The financial impact of fuel price increases of longliners is still greater than that of purse seiners, but the difference is very much smaller than that in specific fuel consumption per tonne of catch, because of increases in fish prices. Artisanal fishers are the most financially exposed of all the fleets analysed.”
Furthermore, every time I get confronted by recreational fisherman saying that their fishery is so much more sustainable and at a much higher ecological high ground than the commercial one. I bring the fuel consumption issue to the table, outboards are terrible in fuel consumption and liquefy their exhausts into the water. If you were to quantify fuel-related Climate forcing results to a unit of animal protein obtained, recreational fishing would be the worst by far, yet that is never taking into consideration
Anyway, back to the study presented. Personally, I would have separated the type of tunas by “destiny” (canning or sashimi), since the values are very different and this is reflected by the harvesting gear.
Purseine is a bulk fishery and the quality of the fish brought on board is not individually handled, generalized by the freezing method of brining (holding the fish in a refrigerated hypersaline seawater solution) , which brings the fish to -12C at the best, since the brine will get too thick to be pumped around the boat and re-refrigerated below those temperatures. The “quality” of the resulting tuna is far from fantastic, therefore we used mostly for canning.
On the other side, longliners aim to the sashimi market, hence the fish is treated individually and in a whole different way (ikied, bled, gutted) and then frozen (depending on the boat) to -30C or -50C and maintained at that temperature.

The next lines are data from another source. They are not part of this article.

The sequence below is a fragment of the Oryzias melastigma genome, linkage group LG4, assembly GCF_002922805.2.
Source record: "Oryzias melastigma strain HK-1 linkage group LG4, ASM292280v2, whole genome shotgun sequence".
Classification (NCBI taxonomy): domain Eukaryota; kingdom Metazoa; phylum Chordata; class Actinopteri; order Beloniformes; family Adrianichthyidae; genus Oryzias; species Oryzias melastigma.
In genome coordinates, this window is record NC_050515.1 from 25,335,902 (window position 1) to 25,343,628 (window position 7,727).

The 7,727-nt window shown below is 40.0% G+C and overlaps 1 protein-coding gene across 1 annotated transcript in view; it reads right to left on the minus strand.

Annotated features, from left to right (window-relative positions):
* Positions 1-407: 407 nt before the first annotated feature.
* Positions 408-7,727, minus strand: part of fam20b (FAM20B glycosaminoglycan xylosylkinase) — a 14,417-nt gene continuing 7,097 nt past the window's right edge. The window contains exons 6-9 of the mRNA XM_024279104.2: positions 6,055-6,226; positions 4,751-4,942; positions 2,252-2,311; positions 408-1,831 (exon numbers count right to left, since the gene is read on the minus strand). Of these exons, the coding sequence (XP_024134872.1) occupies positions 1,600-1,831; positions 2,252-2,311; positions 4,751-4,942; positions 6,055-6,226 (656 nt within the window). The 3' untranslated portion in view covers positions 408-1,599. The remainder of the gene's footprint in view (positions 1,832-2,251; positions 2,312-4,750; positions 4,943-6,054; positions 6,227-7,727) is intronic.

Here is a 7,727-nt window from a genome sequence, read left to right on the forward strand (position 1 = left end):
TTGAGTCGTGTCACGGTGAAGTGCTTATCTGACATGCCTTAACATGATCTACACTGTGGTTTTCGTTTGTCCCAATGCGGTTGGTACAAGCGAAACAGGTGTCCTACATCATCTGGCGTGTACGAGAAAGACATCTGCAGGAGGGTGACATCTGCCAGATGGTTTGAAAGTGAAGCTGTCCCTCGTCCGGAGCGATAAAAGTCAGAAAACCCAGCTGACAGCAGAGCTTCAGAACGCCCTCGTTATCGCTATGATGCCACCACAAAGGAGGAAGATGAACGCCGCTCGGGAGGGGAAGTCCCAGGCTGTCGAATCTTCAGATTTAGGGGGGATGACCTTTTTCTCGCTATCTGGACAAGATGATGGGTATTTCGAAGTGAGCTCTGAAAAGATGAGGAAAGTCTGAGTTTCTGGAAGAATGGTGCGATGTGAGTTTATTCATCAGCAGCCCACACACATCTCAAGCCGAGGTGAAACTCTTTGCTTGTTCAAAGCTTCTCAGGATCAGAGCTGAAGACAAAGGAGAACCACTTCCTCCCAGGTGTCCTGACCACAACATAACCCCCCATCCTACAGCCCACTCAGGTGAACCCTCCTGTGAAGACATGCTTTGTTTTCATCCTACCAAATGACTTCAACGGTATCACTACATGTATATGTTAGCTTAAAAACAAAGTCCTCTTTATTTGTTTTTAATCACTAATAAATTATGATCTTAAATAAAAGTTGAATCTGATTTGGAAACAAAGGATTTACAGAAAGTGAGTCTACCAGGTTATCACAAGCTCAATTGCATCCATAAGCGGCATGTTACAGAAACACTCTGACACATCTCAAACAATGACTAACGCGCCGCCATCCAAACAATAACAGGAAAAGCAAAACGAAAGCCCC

The fuel consumption of a longliner is not just determined by the main engine consumption over miles travelled, but also by the capacity and “power” of the refrigeration equipment on board that has to be fed by every time bigger generators.
As a consequence, a tonne of skipjack is 1800 USD in Bangkok, less than an 80kg yellowfin in avg day in Tokio… and definitely less than the 1st Bluefin tuna of the season there (300000 USD!)
The point of all this: everything has advantages and disadvantages (as my dad’s said when I told him I was getting married), and we have to navigate ethical choices since there is no one perfect way. With science, we can determine what king of management of a fishery will lead to long-term sustainability of food production. Fisheries policy can set up the harvesting regimes needed, and MCS will help stakeholders to obey the rules set. Furthermore, science can (and should) evaluate the environmental impacts of a fishery (including fuel-related Climate forcing results). Yet, it would be imposible for science, policy and MCS to tell you what environmental impacts are low enough – that is a question of individual choice and public policy via political pressure.
And I know this will sound terrible, but the only guaranteed way to have no impact on our environment is for all of us (humanity) to disappear (fast and at once). All other options imply compromises